Fun Books for Summer

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Some of my favorite memories of childhood summers involve reading... and visits to my grandparents. Reading is what we did when there was nothing else very exciting going on, which of course, was most of the time. Like Jonelle, I devoured books by the score every summer vacation in every possible location... on the porch, on a blanket spread out on the ground, up a tree.

More than anything else, though, I looked forward to summer road trips. Almost every summer we made a trip to visit one or the other sets of grandparents, and we would stay a week or so. Most of my memories of those trips are little snapshots of isolated incidents... Grandmother making peanut-butter-and-muscadine-jam sandwiches for us to take to our "play house" down by the barn... Granddaddy recruiting all the visiting grand-kids to pick up rocks in the field... We made great memories!

I was reminded of some of those memories recently when I read two of Richard Peck's books as part of Core 100. (However, my grandparents were quite normal compared to the eccentric Grandma in these books!)

A Long Way from Chicago is a series of short stories that together make up a novel about a brother and sister who visit their grandmother for a week each August as they are growing up during the Great Depression. Joey and Mary Alice live in the big city of Chicago. In the summer of 1929 their parents decide that they are old enough (at ages 7 and 9) to ride the train to spend a week with Grandma who lives in a small town somewhere between Chicago and St. Louis. The story of that first visit is told in Chapter 1, entitled "Shotgun Cheatham's Last Night Above Ground." The second chapter tells of their second visit to Grandma's in the summer of 1930, and so on through 1935. Grandma is a very colorful character who is not very popular with her neighbors. It takes the kids awhile to figure out why she does certain things. "Grandma saved herself a lot of bother by not being the kind of person you question."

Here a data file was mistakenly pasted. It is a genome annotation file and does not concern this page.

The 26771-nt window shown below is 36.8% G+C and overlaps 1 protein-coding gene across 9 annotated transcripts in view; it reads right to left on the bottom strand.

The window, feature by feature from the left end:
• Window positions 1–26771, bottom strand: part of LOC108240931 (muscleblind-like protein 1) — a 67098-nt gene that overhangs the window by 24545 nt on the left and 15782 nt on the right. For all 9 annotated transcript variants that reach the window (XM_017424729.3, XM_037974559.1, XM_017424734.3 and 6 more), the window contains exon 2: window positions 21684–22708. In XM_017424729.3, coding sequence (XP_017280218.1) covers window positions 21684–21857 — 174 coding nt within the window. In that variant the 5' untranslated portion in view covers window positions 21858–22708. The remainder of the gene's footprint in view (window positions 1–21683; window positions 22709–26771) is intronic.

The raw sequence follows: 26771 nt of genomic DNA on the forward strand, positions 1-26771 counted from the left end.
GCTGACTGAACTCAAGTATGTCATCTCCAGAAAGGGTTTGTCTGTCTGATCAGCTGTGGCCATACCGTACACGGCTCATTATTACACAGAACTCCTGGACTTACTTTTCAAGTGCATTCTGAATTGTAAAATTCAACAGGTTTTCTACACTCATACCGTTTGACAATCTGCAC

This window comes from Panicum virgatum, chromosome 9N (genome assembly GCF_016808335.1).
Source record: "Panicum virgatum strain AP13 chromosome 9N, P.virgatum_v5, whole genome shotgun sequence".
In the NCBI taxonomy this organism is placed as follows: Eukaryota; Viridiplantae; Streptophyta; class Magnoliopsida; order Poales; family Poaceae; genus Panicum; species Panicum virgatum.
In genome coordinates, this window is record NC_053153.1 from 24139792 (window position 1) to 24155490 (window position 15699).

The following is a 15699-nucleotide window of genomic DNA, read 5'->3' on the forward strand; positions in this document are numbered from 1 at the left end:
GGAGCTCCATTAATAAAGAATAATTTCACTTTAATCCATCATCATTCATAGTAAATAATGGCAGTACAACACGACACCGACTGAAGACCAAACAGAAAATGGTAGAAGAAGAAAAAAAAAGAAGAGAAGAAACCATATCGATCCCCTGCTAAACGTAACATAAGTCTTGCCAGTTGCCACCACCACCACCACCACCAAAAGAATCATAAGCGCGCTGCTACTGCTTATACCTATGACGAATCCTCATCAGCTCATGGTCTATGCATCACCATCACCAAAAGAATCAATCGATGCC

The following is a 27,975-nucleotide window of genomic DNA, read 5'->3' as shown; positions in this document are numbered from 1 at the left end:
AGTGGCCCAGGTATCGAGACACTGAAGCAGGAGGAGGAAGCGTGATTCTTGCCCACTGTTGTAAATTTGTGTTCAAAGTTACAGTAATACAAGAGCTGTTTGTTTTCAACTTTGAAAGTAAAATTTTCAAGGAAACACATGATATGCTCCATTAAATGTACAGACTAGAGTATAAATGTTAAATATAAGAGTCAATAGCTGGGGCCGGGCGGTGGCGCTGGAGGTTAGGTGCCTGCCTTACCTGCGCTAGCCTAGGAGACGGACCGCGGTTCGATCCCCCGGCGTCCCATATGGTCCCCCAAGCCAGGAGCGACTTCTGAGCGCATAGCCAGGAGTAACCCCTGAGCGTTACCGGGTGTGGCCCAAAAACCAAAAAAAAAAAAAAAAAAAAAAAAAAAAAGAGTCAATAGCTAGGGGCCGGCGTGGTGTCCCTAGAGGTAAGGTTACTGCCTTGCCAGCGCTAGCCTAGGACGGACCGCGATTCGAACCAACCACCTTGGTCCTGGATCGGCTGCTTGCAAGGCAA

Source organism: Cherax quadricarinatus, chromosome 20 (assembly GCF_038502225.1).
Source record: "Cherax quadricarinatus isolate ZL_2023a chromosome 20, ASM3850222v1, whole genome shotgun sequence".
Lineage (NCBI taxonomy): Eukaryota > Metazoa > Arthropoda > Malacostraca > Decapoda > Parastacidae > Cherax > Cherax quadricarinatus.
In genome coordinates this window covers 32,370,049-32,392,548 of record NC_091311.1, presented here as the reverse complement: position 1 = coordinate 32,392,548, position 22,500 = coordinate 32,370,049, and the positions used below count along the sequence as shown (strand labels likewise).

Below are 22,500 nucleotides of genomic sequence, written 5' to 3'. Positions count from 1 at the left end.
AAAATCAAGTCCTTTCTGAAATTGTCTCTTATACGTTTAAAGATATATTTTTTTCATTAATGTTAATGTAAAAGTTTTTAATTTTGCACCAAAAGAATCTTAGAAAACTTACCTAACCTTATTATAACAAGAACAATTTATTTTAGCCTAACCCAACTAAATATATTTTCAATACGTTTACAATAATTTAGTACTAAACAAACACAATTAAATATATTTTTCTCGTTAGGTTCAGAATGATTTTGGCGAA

A Year Down Yonder is the sequel, set in 1937. Joey is 17 and has joined the Civilian Conservation Corps and gone out west, so he's not part of the story. Dad has lost his job, and Mary Alice is sent to live with Grandma for a year. At age 15 she is not at all thrilled to have to change schools and live with her wacky Grandma. In spite of Grandma's shenanigans (or maybe because of them) Mary Alice finds herself learning and growing, and by the end of the year she's not sure she wants to go back to Chicago.

If your kids are avid readers like I was, these two books would make a great addition to our Summer Reader packages. Of course, they are scheduled in Core 100, but great books are worth re-reading, don't you think?

Enjoying the adventure,
~Karla Cook
Lifelong Learner (and Avid Reader)
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